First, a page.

At Squaw Valley during the Olympic ski races last year (above), thousands of spectators cheered their favorites as they shot down the mountain courses. But in that highly vocal crowd, no one could match the intense partisanship of a small group of ski-equipment representatives. They were men like Anton K√§stle from the famous K√§stle ski factory in Austria; Ed Scott, the ski pole specialist; Howard Head, whose Baltimore firm has just turned out its millionth ski. They came to the Olympics to root, not for a specific skier or country, but for a boot or a ski or a pole. Each representative knew exactly what equipment was being used, and a race was highly satisfying if a single item from his factory crossed the finish line on the back, foot or hand of a winner.
For these manufacturers' representatives, the Winter Olympics was an Equipment Olympics; the results are being used right now to push the sale of racing equipment like that used in the Games, of recreational adaptations of the racing gear or simply of brand names. It is a big business. Sales of ski equipment last year ($20 million) showed the largest percentage increase of all sporting goods. This year, thanks to the stimulus of the Olympics, ski shops report an advance sale 30% to 60% ahead of last year. The factory representatives had good reason to root loudly.
Any weekend skier getting ready to stock up for this season, however, should weigh the results of the Equipment Olympics carefully. For it is extremely important to distinguish between those Olympics results that mean something for the recreational skier and those that do not.
November 21, 1960
The Olympic racers wore Molitor Rogg, Hierling and Haderer in about equal proportions. But the hard, high-cut racing boots used at Squaw Valley are not for the recreational skier. These boots are built to give maximum support in high-speed, high-precision turns, and they are about as comfortable to wear as chain-gang shackles. The average skier does not need this kind of support. Instead he should look primarily for comfort. He should beware of boots that need breaking in—sometimes a boot will break in and sometimes it won't. After comfort, the next consideration is ankle support. Furthermore, the boot should keep the heel firmly down on the inside sole, and it is here that some recreational boots are not adequate. For the sad fact is that a softer boot may not hold the foot firmly. The recreational models of the boots worn at Squaw Valley do a good job but no better than others.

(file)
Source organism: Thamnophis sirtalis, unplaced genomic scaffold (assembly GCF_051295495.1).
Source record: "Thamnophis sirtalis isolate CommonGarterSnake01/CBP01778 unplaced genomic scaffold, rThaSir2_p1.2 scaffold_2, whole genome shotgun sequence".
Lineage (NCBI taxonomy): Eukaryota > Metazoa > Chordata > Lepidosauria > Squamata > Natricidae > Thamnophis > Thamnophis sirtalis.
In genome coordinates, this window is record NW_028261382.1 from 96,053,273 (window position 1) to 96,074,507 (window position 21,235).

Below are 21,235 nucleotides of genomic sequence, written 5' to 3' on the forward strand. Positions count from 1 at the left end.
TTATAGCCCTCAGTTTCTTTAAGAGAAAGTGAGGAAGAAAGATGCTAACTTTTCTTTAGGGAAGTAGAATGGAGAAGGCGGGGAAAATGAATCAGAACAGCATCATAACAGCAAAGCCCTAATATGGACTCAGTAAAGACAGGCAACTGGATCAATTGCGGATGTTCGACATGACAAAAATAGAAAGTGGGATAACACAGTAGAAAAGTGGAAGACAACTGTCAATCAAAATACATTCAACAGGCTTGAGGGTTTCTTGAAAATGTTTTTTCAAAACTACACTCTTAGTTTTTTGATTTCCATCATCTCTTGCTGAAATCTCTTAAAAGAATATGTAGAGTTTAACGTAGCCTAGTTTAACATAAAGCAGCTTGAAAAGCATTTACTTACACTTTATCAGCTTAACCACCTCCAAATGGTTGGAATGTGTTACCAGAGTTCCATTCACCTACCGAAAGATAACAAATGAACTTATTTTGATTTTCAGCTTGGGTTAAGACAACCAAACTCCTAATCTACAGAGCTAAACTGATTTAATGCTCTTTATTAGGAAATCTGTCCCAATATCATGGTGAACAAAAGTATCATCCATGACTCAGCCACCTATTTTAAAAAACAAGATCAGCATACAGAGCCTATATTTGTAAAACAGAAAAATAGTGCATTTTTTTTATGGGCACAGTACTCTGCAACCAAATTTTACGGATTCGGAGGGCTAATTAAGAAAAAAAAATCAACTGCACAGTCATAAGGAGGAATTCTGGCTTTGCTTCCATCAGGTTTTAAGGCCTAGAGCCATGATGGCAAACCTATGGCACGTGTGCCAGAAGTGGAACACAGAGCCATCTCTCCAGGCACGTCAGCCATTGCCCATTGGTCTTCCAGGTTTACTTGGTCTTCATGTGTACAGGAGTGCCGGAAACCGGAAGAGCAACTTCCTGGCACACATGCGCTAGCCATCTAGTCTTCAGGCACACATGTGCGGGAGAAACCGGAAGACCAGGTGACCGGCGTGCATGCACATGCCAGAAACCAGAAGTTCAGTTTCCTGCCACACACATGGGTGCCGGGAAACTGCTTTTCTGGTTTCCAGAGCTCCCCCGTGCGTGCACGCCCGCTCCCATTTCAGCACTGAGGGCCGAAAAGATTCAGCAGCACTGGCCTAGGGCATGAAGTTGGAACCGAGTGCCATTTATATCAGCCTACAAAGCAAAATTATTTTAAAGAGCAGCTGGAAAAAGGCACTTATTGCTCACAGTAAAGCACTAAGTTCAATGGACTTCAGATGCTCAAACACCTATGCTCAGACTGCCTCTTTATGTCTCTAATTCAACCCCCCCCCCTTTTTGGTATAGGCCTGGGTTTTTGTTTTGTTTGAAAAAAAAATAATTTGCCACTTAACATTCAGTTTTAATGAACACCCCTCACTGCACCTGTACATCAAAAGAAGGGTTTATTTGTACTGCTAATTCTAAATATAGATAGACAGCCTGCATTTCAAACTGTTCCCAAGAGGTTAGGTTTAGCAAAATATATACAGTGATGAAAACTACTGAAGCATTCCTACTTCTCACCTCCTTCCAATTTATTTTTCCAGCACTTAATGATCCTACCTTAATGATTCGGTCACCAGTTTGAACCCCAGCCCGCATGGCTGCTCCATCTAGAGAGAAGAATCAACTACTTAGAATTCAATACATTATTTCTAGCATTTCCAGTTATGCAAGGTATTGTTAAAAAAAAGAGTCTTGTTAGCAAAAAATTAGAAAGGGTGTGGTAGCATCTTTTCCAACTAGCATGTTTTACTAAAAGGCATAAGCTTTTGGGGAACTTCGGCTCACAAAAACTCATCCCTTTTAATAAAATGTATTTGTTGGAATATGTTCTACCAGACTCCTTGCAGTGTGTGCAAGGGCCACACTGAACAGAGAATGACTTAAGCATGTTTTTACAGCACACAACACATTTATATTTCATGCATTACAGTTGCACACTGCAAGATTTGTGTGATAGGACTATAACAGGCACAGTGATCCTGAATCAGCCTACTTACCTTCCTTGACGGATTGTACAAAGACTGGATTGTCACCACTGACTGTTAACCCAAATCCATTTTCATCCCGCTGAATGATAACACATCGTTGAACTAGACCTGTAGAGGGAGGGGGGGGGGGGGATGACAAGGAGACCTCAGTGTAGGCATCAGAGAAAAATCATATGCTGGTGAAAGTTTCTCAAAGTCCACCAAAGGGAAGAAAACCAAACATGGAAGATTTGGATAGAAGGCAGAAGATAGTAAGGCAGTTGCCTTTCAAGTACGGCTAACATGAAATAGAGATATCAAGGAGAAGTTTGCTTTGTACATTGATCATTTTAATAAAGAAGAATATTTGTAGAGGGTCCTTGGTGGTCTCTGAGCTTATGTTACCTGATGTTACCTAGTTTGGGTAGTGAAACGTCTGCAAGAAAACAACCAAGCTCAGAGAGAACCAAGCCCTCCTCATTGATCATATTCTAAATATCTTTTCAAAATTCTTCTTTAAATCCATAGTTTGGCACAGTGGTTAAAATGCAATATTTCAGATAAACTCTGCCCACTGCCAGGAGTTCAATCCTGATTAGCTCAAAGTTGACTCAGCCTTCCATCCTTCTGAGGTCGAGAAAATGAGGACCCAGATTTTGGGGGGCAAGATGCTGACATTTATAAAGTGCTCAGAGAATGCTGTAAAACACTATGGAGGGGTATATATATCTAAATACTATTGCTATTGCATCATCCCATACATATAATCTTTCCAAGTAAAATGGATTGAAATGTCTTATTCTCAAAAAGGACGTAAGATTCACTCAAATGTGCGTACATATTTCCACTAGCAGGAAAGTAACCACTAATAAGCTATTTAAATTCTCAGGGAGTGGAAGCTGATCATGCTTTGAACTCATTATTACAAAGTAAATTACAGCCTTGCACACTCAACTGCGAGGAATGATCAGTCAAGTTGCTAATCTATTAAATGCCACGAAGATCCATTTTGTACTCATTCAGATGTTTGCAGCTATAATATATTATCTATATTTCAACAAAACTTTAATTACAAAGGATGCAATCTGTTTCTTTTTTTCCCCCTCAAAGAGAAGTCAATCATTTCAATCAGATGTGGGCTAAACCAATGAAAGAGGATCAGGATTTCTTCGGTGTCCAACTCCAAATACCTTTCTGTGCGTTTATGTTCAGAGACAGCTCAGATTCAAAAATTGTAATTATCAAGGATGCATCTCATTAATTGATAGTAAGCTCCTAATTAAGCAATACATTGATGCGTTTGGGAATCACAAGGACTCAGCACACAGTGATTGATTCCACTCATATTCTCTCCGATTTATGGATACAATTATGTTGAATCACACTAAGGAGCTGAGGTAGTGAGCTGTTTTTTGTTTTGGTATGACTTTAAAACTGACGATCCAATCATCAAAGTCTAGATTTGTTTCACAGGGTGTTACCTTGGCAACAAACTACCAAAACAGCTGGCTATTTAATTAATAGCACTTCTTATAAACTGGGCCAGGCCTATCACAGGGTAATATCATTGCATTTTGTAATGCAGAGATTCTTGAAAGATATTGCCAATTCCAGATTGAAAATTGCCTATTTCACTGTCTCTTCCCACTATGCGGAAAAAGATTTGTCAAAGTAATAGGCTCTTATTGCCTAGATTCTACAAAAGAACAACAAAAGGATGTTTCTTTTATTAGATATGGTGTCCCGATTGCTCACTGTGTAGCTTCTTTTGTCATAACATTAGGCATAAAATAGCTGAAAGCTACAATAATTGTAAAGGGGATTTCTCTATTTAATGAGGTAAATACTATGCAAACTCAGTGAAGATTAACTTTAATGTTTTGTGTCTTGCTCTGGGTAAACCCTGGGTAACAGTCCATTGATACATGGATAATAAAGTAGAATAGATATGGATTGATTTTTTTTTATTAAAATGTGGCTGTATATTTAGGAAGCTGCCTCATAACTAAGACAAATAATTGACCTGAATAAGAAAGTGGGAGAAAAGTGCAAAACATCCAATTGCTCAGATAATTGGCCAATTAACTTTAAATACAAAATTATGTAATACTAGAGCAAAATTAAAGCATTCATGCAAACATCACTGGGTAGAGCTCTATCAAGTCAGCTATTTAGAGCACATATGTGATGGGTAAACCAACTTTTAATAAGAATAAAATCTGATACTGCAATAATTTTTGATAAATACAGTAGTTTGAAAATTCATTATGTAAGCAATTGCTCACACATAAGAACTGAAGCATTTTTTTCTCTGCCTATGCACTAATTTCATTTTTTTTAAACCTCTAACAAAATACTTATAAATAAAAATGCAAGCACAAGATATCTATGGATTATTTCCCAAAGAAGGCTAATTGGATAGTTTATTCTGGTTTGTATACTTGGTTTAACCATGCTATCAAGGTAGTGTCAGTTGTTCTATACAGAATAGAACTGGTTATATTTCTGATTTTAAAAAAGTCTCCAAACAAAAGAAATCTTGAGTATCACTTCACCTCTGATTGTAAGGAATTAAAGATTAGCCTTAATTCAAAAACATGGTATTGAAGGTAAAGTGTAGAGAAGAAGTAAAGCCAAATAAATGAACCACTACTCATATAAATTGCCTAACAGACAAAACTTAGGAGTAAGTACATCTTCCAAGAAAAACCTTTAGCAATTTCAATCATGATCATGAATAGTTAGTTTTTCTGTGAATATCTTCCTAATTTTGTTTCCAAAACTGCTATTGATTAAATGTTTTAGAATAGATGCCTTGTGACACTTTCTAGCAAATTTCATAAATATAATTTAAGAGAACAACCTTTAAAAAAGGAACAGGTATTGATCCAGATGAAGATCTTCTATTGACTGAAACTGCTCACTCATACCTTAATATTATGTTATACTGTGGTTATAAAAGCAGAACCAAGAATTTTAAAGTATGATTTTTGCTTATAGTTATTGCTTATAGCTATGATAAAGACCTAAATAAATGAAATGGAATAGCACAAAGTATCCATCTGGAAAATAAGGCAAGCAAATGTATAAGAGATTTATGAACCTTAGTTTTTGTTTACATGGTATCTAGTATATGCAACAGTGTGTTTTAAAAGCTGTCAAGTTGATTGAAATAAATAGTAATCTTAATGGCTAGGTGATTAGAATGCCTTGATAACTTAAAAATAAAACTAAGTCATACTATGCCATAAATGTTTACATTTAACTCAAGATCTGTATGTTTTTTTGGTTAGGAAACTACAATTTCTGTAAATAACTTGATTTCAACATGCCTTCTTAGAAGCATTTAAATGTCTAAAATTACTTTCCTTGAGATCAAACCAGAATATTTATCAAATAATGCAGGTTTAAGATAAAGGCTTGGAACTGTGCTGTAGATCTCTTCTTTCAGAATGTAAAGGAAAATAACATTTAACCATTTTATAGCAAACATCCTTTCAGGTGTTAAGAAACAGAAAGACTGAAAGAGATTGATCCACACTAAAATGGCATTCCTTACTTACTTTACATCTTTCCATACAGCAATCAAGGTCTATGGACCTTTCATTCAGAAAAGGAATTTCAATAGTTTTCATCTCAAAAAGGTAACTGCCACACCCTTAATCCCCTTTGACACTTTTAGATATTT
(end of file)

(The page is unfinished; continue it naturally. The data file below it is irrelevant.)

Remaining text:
One recreational boot that gives excellent support is the Piberhofer, which this season has an outside ankle-strap arrangement in its top ($69.50) model. The strap (see drawing at left) tightens the boot's grip on the heel when a skier moves his weight forward, as he does going into a turn or over a drop-off. These are just the moments when a skier needs an increased grip, and Piberhofer gives it—but not at the price of discomfort.
The Allais 60, winner of the men's downhill, and the K√§stle Metall, fourth-and fifth-place finisher in the downhill, are both metal skis. These racing successes with metal skis, which never before had scored well in an Olympic or world championship, may have signaled the end of the era of the wood racing ski.
The changeover to metal skis has already occurred in the recreational field, where aluminum Heads and Harts have steadily replaced the high-priced wooden types. Whether the European Allais or K√§stle metal skis will now seriously challenge the domestic Head and Hart skis remains to be seen. The racing Allais 60 and the K√§stle Metall are too stiff for most skiers, but both companies are now exporting large numbers of recreational models to this country.
No matter how well these European metal skis sell during the coming season, Head and Hart still have a long lead in the over-all market. Moreover, both U.S. companies offer the best service and repair facilities in the world; they are able to match or repair or refinish a ski in two weeks. This obviously makes their skis more valuable to the recreational skier.
Despite the fact that most Olympic medalists wore Kneissl and K√§stle wooden skis, the beginner should not be tempted to buy them. Even the recreational wooden models of the K√§stle and Kneissl are too fast and stiff for the beginning skier.